It was a forgone conclusion that this new ceramic bezel would eventually find its way to the Submariner. But watch fans would have to wait a further three years for that to happen. And even then, Rolex started with precious metal versions first, before finally getting to the steel options two years later. I think it’s fair to say it was worth the wait. Although some still prefer the look and feel of the aluminium versions, particularly because as they age they give the watch its own unique character and certainly aren’t as ‘shiny’. Regardless, as you’re about to discover, the bezel wasn’t the only thing to change on the new generation of Submariners.
Ref. 116618 & Ref. 116619
In 2008, Rolex brought not one, but three new solid gold Submariner Date references to market: the Ref. 116618LN (solid yellow gold, black dial/bezel); the Ref. 116618LB (solid yellow gold, blue dial/bezel); and the Ref. 116619LB (solid white gold, blue dial/blue bezel). These models introduced two significant changes to the collection. First, was the long-awaited inclusion of the Cerachrom bezel insert in both black and blue. Second, was the debut of the so-called ‘Maxi Case’.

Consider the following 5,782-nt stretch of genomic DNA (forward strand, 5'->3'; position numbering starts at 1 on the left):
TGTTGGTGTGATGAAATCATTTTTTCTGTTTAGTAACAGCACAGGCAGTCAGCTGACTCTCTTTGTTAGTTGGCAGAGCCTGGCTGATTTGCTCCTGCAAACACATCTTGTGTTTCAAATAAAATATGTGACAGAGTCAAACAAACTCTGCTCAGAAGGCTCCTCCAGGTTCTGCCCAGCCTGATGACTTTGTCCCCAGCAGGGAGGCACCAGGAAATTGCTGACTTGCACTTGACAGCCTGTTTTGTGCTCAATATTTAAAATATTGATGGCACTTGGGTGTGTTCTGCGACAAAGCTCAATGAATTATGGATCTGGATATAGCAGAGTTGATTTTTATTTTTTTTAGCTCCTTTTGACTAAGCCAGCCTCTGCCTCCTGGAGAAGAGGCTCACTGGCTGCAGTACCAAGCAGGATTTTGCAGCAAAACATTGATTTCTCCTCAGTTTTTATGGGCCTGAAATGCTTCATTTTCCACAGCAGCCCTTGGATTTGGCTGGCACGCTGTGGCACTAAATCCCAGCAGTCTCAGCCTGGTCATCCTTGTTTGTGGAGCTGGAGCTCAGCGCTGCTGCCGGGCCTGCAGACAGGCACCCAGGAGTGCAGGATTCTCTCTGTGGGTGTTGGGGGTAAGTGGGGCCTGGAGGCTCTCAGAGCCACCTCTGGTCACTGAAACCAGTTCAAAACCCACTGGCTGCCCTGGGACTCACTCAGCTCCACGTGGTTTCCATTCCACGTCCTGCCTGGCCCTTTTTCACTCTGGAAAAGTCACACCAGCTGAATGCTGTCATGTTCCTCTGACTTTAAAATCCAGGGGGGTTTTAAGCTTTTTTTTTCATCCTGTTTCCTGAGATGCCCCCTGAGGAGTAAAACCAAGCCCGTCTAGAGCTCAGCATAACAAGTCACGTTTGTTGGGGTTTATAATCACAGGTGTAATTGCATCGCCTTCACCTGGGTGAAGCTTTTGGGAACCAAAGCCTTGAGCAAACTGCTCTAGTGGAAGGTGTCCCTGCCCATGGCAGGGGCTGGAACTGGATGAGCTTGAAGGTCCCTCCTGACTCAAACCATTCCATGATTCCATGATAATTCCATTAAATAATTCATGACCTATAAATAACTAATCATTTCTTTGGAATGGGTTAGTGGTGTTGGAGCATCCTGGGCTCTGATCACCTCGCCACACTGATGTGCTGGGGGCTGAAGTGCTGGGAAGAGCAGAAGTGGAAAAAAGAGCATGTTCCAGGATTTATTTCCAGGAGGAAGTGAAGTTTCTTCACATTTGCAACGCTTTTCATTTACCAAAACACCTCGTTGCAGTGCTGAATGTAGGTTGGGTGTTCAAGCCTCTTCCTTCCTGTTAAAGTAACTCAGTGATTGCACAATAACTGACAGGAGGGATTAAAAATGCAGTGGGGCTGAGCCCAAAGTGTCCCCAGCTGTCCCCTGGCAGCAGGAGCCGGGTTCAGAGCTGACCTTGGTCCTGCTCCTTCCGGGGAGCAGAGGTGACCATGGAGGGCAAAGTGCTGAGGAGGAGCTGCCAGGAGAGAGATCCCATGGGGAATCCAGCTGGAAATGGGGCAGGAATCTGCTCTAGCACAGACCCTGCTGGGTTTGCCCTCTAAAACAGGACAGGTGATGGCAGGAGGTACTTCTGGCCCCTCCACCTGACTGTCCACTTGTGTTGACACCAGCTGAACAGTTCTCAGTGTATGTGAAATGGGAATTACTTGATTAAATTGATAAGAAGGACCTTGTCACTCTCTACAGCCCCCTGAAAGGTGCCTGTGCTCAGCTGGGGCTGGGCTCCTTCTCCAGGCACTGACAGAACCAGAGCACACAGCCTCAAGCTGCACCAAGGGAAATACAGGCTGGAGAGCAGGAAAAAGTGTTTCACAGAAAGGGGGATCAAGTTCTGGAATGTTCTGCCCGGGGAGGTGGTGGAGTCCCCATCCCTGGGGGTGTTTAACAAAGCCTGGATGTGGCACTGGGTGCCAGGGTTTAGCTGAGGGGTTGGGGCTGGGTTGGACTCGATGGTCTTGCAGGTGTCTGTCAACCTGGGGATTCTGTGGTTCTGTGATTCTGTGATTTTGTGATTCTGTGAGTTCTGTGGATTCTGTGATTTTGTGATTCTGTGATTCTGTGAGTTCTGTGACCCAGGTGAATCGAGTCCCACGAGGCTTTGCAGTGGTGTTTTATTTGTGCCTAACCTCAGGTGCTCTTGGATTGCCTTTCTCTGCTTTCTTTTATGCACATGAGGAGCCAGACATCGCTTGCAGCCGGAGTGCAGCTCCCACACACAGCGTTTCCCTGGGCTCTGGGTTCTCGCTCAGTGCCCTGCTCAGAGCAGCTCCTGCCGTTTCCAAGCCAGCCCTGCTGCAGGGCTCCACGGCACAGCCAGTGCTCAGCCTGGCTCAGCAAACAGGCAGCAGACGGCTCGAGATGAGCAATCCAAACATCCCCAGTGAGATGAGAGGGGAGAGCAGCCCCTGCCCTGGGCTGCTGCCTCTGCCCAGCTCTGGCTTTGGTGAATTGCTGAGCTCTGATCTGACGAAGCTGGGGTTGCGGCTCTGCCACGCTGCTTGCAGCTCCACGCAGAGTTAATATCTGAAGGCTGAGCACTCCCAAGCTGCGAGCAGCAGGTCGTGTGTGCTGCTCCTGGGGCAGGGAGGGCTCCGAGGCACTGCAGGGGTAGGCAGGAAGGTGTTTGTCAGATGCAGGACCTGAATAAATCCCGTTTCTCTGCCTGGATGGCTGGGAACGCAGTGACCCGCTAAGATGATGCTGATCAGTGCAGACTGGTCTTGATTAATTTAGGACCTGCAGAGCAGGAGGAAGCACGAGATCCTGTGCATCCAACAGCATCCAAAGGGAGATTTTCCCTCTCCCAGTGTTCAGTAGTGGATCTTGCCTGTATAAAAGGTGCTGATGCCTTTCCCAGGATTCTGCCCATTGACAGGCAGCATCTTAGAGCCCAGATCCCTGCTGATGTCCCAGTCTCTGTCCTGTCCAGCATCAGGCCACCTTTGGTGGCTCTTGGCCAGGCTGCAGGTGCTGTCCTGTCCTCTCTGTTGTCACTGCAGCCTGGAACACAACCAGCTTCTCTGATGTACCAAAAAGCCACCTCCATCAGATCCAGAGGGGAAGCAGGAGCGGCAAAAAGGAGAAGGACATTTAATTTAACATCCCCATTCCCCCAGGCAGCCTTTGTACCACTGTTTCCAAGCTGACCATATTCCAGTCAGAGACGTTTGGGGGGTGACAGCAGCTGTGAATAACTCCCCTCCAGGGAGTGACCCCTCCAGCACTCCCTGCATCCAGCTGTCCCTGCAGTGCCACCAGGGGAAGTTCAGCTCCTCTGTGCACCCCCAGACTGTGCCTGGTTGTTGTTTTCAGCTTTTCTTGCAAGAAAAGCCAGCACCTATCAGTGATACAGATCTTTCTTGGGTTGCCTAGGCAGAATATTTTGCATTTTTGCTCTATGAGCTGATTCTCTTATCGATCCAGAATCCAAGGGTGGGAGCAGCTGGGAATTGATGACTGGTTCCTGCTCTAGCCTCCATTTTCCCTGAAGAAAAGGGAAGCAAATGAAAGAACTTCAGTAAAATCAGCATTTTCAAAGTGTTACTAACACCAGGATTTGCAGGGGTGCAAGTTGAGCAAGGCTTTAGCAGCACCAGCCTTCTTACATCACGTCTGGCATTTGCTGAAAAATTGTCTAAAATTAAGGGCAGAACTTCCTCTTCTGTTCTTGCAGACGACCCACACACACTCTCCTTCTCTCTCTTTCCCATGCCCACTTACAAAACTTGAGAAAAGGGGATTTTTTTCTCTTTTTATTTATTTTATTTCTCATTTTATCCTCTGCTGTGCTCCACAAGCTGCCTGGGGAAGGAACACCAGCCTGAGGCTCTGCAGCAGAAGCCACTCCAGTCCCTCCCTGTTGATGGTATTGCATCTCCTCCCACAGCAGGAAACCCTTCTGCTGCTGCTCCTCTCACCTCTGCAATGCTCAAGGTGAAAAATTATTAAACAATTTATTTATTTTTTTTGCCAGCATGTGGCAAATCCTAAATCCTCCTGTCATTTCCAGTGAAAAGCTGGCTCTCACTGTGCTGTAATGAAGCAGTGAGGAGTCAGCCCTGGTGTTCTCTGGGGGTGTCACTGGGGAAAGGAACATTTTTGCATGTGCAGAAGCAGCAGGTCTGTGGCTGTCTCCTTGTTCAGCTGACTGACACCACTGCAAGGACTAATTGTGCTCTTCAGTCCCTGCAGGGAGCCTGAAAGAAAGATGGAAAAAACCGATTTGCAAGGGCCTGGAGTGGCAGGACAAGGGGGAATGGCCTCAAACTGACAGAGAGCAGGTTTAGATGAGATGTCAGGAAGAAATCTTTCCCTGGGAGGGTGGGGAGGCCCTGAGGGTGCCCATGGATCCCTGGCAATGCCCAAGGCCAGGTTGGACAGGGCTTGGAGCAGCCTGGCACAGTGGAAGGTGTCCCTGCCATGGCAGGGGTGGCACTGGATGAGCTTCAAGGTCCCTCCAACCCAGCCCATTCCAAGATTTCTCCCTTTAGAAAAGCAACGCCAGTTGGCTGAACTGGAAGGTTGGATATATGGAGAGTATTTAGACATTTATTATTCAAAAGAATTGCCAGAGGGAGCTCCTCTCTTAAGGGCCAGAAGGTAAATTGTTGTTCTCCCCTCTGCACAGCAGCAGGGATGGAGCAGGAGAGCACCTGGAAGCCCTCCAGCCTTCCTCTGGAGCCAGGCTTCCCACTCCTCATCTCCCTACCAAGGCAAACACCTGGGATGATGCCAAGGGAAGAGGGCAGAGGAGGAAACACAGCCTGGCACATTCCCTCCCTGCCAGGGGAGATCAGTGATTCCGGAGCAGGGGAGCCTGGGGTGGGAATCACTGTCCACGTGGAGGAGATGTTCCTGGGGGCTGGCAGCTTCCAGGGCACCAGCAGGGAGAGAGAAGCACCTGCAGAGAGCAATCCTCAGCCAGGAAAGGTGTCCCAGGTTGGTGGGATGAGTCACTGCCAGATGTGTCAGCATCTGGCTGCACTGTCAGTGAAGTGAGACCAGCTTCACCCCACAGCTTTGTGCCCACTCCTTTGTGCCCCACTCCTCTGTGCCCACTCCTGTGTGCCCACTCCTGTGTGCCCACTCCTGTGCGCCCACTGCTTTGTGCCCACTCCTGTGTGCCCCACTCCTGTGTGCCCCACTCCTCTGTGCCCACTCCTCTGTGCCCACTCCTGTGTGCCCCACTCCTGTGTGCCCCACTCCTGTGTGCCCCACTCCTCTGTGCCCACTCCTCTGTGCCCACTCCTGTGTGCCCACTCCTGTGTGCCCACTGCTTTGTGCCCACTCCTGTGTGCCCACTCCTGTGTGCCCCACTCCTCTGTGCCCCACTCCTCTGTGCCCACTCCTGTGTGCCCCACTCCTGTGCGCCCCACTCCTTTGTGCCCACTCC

Although somewhat expected, the arrival of the Cerachrom bezel was still celebrated by Rolex enthusiasts everywhere. This was a big step towards modernising one of the Crown’s most famous – and commercially successful – models. The yellow gold models kept with the colour conventions established by Rolex back in the 1970s. The white gold version, however, was another matter entirely.
For a start, there had never been a white gold Submariner before. To differentiate it further, Rolex gave this model a lacquered blue dial which is flatter in appearance than the ‘shinier’ blue dials found on yellow gold models. It’s this combination of white gold and the blue on blue dial/bezel combo that led to the Ref. 116619LB being given the nickname the “Smurf” by collectors. Interestingly though, despite being ‘unusual’ – normally catnip for Rolex fans – the Smurf has never quite enjoyed the same level of commercial success as the gold versions. And certainly, doesn’t even come close to the steel versions.